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Monitor Audio Gold Signature GS60 Review

Castle Knight 2 Speakers

Neal

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Monitor Audio Gold Signature GS60 Review

200702_monitoraudio_gs60.jpg

As Monitor Audio?s Gold Signature GS60 loudspeakers were maneuvered around my room by Sheldon Ginn, of Kevro (Monitor?s Canadian distributor), I reflected on how my attitudes toward hi-fi have changed over the years. I remembered reading my first serious review of a high-end product: a Monitor Audio Gold Signature bookshelf speaker. Reading that review, I?d thought that these two small boxes must be the absolute best speakers in the world -- after all, how could they not be something extraordinary when they cost over $1000 per pair!

That first exposure to the British company?s products must have made a deep impression. In the back of my brain, I?ve always thought of Monitor gear as very high-end, and so expensive as to be beyond the reach of all but the super-rich.

But the speakers now before my eyes didn?t mesh with my long-ago formed preconceptions. The GS60 ($3995 USD per pair) is the top model of Monitor?s Gold Signature line, and is therefore the most expensive speaker they sell. In the flesh, it manages to look both stately and modest. The combination of its 42" height and small (8 1/8"W x 13"D) footprint mean that the GS60 won?t overpower a room of modest size, as have some far larger speakers that have squatted golem-like in my basement listening room.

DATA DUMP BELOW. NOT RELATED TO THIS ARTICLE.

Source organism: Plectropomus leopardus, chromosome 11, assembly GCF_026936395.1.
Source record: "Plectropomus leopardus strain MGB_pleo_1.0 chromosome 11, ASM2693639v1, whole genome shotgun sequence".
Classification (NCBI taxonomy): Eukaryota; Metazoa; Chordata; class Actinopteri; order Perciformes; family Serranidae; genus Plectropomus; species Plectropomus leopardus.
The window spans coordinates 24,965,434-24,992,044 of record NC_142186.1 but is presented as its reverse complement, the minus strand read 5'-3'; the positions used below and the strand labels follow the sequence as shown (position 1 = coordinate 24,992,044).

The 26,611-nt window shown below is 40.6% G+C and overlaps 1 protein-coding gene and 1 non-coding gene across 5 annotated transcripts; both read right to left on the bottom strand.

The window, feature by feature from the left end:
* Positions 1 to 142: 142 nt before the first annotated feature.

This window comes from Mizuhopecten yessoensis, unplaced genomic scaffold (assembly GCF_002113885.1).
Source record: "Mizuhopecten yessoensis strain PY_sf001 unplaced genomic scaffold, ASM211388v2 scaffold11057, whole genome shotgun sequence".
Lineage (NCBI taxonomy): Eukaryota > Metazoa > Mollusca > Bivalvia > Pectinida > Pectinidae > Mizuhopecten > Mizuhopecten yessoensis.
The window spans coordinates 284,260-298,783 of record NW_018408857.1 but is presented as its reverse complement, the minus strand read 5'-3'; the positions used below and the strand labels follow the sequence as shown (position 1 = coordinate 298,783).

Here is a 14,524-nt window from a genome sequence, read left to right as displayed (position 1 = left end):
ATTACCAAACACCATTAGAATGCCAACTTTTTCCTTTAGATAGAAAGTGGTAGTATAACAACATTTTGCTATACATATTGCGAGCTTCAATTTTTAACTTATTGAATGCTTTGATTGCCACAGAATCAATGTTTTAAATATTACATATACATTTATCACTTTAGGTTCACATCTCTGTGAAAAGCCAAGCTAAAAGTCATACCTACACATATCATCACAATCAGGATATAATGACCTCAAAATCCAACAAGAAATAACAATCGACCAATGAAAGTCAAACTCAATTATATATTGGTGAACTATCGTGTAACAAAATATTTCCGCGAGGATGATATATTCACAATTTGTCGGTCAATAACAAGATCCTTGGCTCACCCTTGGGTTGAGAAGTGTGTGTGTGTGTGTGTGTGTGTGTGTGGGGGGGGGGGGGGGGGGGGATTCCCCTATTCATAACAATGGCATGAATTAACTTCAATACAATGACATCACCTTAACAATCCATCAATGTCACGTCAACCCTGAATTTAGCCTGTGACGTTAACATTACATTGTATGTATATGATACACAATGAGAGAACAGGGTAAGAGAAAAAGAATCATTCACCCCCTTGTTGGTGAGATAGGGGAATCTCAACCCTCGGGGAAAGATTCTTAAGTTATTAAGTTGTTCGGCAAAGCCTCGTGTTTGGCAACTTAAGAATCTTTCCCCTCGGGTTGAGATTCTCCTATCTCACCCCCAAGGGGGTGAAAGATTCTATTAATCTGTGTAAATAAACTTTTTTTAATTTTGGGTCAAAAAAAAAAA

The GS60?s reasonably compact dimensions are offset by beautiful real-wood finishes. The finish on my samples immediately distinguished itself by what it wasn?t. Nowadays it seems almost de rigueur for a high-end speaker to be lacquered and polished within an inch of its life. The GS60s came delivered in a gorgeous, delicious walnut veneer with a matte finish more in line with high-quality antique furniture. The striations in the grain were easily visible, and the finish gave off a sense of old money that stood in stark contrast to the ostentatiously nouveau-riche gloss of some other speakers. That appearance of quality is more than skin-deep -- the cabinet panels are joined tongue-and-groove for strength, and each reasonably svelte GS60 weighs a substantial 59.7 pounds. Its sensitivity is specified as 90dB with a nominal impedance of 6 ohms so they should prove reasonably easy to drive.